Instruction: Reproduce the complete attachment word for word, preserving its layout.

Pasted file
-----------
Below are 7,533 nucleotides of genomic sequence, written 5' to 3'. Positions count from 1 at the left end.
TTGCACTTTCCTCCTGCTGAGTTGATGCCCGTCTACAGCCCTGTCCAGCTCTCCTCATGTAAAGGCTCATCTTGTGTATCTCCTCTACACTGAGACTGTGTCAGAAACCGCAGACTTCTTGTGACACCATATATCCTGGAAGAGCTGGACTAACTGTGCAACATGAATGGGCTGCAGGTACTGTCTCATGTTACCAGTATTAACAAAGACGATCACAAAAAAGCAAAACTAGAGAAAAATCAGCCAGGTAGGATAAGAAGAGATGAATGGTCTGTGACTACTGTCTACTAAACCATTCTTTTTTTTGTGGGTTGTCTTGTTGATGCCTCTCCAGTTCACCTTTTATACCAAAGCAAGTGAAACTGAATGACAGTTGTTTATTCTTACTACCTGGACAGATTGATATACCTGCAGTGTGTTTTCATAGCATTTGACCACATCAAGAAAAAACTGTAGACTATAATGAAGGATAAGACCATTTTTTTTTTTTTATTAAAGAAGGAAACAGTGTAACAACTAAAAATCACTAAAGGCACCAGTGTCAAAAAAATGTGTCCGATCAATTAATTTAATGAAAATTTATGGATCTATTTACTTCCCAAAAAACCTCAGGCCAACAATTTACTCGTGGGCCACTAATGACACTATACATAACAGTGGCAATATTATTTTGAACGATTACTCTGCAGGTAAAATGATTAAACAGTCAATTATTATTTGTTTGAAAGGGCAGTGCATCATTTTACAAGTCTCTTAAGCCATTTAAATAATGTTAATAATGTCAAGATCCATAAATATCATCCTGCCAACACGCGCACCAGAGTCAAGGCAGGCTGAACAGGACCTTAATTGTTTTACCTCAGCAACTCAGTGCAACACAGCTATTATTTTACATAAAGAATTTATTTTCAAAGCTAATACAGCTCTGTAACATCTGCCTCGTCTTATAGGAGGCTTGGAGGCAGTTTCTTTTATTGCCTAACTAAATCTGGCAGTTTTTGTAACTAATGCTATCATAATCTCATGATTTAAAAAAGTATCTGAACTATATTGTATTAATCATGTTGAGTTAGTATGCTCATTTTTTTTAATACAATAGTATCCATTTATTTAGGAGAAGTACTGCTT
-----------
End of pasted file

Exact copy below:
Below are 7,533 nucleotides of genomic sequence, written 5' to 3'. Positions count from 1 at the left end.
TTGCACTTTCCTCCTGCTGAGTTGATGCCCGTCTACAGCCCTGTCCAGCTCTCCTCATGTAAAGGCTCATCTTGTGTATCTCCTCTACACTGAGACTGTGTCAGAAACCGCAGACTTCTTGTGACACCATATATCCTGGAAGAGCTGGACTAACTGTGCAACATGAATGGGCTGCAGGTACTGTCTCATGTTACCAGTATTAACAAAGACGATCACAAAAAAGCAAAACTAGAGAAAAATCAGCCAGGTAGGATAAGAAGAGATGAATGGTCTGTGACTACTGTCTACTAAACCATTCTTTTTTTTGTGGGTTGTCTTGTTGATGCCTCTCCAGTTCACCTTTTATACCAAAGCAAGTGAAACTGAATGACAGTTGTTTATTCTTACTACCTGGACAGATTGATATACCTGCAGTGTGTTTTCATAGCATTTGACCACATCAAGAAAAAACTGTAGACTATAATGAAGGATAAGACCATTTTTTTTTTTTTATTAAAGAAGGAAACAGTGTAACAACTAAAAATCACTAAAGGCACCAGTGTCAAAAAAATGTGTCCGATCAATTAATTTAATGAAAATTTATGGATCTATTTACTTCCCAAAAAACCTCAGGCCAACAATTTACTCGTGGGCCACTAATGACACTATACATAACAGTGGCAATATTATTTTGAACGATTACTCTGCAGGTAAAATGATTAAACAGTCAATTATTATTTGTTTGAAAGGGCAGTGCATCATTTTACAAGTCTCTTAAGCCATTTAAATAATGTTAATAATGTCAAGATCCATAAATATCATCCTGCCAACACGCGCACCAGAGTCAAGGCAGGCTGAACAGGACCTTAATTGTTTTACCTCAGCAACTCAGTGCAACACAGCTATTATTTTACATAAAGAATTTATTTTCAAAGCTAATACAGCTCTGTAACATCTGCCTCGTCTTATAGGAGGCTTGGAGGCAGTTTCTTTTATTGCCTAACTAAATCTGGCAGTTTTTGTAACTAATGCTATCATAATCTCATGATTTAAAAAAGTATCTGAACTATATTGTATTAATCATGTTGAGTTAGTATGCTCATTTTTTTTAATACAATAGTATCCATTTATTTAGGAGAAGTACTGCTT